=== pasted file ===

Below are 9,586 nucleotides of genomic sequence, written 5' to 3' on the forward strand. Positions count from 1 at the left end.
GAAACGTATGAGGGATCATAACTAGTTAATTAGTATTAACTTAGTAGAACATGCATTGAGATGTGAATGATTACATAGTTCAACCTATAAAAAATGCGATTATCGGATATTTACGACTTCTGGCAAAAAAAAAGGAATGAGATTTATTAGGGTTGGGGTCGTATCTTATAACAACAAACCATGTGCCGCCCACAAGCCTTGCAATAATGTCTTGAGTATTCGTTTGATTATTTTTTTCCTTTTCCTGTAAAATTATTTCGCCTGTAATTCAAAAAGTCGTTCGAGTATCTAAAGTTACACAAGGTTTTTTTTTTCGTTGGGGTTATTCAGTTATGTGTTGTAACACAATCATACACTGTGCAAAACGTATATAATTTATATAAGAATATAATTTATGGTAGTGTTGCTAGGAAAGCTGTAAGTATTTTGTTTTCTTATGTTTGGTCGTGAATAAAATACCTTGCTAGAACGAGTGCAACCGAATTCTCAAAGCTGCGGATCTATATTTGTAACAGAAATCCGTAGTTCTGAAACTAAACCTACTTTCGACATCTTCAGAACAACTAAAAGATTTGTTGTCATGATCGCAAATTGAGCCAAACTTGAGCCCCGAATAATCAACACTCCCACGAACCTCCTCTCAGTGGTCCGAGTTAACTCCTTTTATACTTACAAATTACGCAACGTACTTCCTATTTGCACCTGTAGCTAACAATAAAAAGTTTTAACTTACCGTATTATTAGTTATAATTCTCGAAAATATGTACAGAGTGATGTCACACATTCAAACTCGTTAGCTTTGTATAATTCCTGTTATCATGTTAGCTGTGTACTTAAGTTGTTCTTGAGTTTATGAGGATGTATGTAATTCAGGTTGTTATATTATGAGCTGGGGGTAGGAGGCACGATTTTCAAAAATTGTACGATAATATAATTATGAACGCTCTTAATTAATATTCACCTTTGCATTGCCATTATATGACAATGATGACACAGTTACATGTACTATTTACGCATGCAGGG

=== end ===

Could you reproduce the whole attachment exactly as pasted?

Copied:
Below are 9,586 nucleotides of genomic sequence, written 5' to 3' on the forward strand. Positions count from 1 at the left end.
GAAACGTATGAGGGATCATAACTAGTTAATTAGTATTAACTTAGTAGAACATGCATTGAGATGTGAATGATTACATAGTTCAACCTATAAAAAATGCGATTATCGGATATTTACGACTTCTGGCAAAAAAAAAGGAATGAGATTTATTAGGGTTGGGGTCGTATCTTATAACAACAAACCATGTGCCGCCCACAAGCCTTGCAATAATGTCTTGAGTATTCGTTTGATTATTTTTTTCCTTTTCCTGTAAAATTATTTCGCCTGTAATTCAAAAAGTCGTTCGAGTATCTAAAGTTACACAAGGTTTTTTTTTTCGTTGGGGTTATTCAGTTATGTGTTGTAACACAATCATACACTGTGCAAAACGTATATAATTTATATAAGAATATAATTTATGGTAGTGTTGCTAGGAAAGCTGTAAGTATTTTGTTTTCTTATGTTTGGTCGTGAATAAAATACCTTGCTAGAACGAGTGCAACCGAATTCTCAAAGCTGCGGATCTATATTTGTAACAGAAATCCGTAGTTCTGAAACTAAACCTACTTTCGACATCTTCAGAACAACTAAAAGATTTGTTGTCATGATCGCAAATTGAGCCAAACTTGAGCCCCGAATAATCAACACTCCCACGAACCTCCTCTCAGTGGTCCGAGTTAACTCCTTTTATACTTACAAATTACGCAACGTACTTCCTATTTGCACCTGTAGCTAACAATAAAAAGTTTTAACTTACCGTATTATTAGTTATAATTCTCGAAAATATGTACAGAGTGATGTCACACATTCAAACTCGTTAGCTTTGTATAATTCCTGTTATCATGTTAGCTGTGTACTTAAGTTGTTCTTGAGTTTATGAGGATGTATGTAATTCAGGTTGTTATATTATGAGCTGGGGGTAGGAGGCACGATTTTCAAAAATTGTACGATAATATAATTATGAACGCTCTTAATTAATATTCACCTTTGCATTGCCATTATATGACAATGATGACACAGTTACATGTACTATTTACGCATGCAGGG